Creativity and the Machine: How Technology Reshapes Language
In scientific communications, journal articles, and philosophical aesthetic debates the words “art”, “creativity”, and “machine” are put together more and more frequently. Since some machines are designed to, or happens to, imitate human artistic creativity, it seems natural to use the same words to talk about human artists and machines which imitate them. However, the evolution of language in light of technology may conceal specific features of the phenomena it is supposed to describe. This makes it difficult to understand what machine creativity actually is and how it is connected to human creativity.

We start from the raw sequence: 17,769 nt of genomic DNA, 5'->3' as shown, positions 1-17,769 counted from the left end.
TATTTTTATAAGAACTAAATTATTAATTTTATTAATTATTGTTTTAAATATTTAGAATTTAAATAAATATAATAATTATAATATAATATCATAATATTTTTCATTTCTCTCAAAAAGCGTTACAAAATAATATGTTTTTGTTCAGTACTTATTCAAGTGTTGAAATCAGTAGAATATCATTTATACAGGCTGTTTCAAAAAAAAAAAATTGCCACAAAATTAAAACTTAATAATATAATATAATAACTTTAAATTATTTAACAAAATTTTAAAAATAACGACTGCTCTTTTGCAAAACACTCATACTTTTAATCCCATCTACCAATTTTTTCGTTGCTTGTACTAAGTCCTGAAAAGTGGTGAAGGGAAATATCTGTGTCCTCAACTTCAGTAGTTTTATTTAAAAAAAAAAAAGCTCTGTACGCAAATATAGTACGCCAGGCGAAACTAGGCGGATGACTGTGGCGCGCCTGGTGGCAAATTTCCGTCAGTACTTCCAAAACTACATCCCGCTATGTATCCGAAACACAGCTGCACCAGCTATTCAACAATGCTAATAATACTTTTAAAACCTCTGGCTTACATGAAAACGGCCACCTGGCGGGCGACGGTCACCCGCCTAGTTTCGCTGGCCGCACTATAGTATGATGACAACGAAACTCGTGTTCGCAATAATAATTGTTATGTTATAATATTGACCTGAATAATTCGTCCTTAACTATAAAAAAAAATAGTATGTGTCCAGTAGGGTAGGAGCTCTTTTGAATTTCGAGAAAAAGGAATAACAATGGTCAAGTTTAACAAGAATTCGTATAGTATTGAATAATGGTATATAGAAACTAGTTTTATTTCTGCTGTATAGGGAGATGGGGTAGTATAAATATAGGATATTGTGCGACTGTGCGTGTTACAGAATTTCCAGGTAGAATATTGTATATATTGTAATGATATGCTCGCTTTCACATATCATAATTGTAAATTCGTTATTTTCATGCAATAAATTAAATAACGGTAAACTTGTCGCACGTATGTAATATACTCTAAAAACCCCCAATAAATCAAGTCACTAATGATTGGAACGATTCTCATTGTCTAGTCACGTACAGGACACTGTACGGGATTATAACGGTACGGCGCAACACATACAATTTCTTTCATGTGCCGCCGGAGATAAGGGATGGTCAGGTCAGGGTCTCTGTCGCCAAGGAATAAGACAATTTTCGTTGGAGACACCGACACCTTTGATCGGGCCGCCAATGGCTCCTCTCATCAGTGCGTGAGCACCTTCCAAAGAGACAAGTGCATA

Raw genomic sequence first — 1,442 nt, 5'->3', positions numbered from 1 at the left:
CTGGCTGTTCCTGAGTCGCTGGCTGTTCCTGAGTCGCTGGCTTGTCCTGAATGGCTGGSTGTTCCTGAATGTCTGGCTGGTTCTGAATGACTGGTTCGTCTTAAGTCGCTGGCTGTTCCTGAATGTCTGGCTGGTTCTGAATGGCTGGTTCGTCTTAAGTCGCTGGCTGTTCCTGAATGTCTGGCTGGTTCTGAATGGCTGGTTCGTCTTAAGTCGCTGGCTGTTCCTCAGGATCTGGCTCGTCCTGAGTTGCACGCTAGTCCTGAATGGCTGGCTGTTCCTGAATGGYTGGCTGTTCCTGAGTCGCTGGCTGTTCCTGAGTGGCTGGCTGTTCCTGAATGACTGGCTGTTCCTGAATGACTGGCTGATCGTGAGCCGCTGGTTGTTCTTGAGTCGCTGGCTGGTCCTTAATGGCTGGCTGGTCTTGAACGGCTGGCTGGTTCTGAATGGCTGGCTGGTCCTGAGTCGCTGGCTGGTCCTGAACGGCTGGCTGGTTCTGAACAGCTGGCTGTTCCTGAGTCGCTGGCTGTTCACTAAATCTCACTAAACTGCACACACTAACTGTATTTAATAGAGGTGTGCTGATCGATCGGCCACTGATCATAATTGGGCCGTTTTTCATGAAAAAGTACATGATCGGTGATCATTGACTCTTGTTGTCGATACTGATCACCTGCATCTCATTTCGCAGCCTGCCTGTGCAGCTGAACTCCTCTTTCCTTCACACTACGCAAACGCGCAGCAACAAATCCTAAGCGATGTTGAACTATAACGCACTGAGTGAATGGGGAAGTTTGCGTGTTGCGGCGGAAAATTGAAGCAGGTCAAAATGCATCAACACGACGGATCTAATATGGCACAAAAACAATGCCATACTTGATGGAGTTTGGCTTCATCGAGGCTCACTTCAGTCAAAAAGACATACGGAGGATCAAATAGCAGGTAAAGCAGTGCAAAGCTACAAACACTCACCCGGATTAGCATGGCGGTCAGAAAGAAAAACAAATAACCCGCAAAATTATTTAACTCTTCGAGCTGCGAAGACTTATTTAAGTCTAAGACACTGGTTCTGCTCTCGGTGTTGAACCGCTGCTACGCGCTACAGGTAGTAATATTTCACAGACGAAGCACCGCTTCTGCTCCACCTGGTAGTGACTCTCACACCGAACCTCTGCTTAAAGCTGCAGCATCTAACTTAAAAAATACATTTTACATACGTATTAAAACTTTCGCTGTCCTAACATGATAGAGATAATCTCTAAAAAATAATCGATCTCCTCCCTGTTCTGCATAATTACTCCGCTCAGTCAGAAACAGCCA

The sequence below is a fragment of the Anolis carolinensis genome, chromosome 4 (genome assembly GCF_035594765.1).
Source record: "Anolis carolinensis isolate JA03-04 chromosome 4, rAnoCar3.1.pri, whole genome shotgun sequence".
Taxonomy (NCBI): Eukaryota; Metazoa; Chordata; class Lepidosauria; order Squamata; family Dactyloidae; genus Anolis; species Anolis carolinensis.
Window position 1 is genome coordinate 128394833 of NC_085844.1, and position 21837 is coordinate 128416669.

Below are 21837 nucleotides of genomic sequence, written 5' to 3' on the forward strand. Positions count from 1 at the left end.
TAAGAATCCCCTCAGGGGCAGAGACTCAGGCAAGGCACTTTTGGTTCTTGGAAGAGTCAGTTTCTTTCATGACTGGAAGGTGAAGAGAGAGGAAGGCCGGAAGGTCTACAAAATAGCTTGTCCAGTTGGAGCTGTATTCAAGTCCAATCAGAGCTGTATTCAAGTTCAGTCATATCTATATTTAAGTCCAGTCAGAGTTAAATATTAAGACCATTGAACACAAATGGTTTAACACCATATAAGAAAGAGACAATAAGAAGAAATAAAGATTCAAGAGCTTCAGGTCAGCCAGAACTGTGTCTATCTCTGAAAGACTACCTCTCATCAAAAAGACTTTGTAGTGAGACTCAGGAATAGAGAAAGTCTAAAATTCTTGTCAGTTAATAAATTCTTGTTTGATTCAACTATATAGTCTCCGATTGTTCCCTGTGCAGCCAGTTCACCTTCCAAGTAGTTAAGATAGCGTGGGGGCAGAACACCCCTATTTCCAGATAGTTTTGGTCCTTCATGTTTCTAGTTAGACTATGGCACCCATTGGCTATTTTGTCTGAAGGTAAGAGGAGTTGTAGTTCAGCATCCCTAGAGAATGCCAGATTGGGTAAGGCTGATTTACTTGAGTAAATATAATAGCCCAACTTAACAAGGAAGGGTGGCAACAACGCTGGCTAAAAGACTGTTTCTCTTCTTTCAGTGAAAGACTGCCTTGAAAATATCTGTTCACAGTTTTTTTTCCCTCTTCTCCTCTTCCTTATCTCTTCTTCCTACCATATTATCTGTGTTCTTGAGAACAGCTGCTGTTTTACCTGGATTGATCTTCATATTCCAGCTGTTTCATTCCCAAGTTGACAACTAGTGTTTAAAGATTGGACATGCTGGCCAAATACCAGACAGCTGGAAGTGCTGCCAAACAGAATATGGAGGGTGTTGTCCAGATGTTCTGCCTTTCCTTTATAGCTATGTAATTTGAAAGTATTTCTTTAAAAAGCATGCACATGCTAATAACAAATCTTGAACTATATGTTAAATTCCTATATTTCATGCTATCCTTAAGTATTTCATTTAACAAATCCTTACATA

The aim of the paper is to investigate why, and in what sense, the functioning of some machines may be described in terms of artistic creativity and what is the relation between machine creativity and its human archetype. I start (§1) by introducing some general ideas concerning how language evolves alongside new technologies and focusing on the case of machine creativity. In §2 I review how some creative machines have been presented to the public, thus showing that a linguistic habit which connects machines to artistic creativity has already formed. In §3 I survey the debate on machine aesthetics and I highlight the main traits of the issue. In §4 I submit a primary scheme of machine creativity which draws on the concept of functional autonomy. Finally (§5), I argue that machine creativity cannot be mistaken for a substitute of the human kind, despite the fact that the word is the same. Creative machines are technological mediums by which new forms of human aesthetic experience can be explored. The kind of creativity machines enjoy displays a functional nature.
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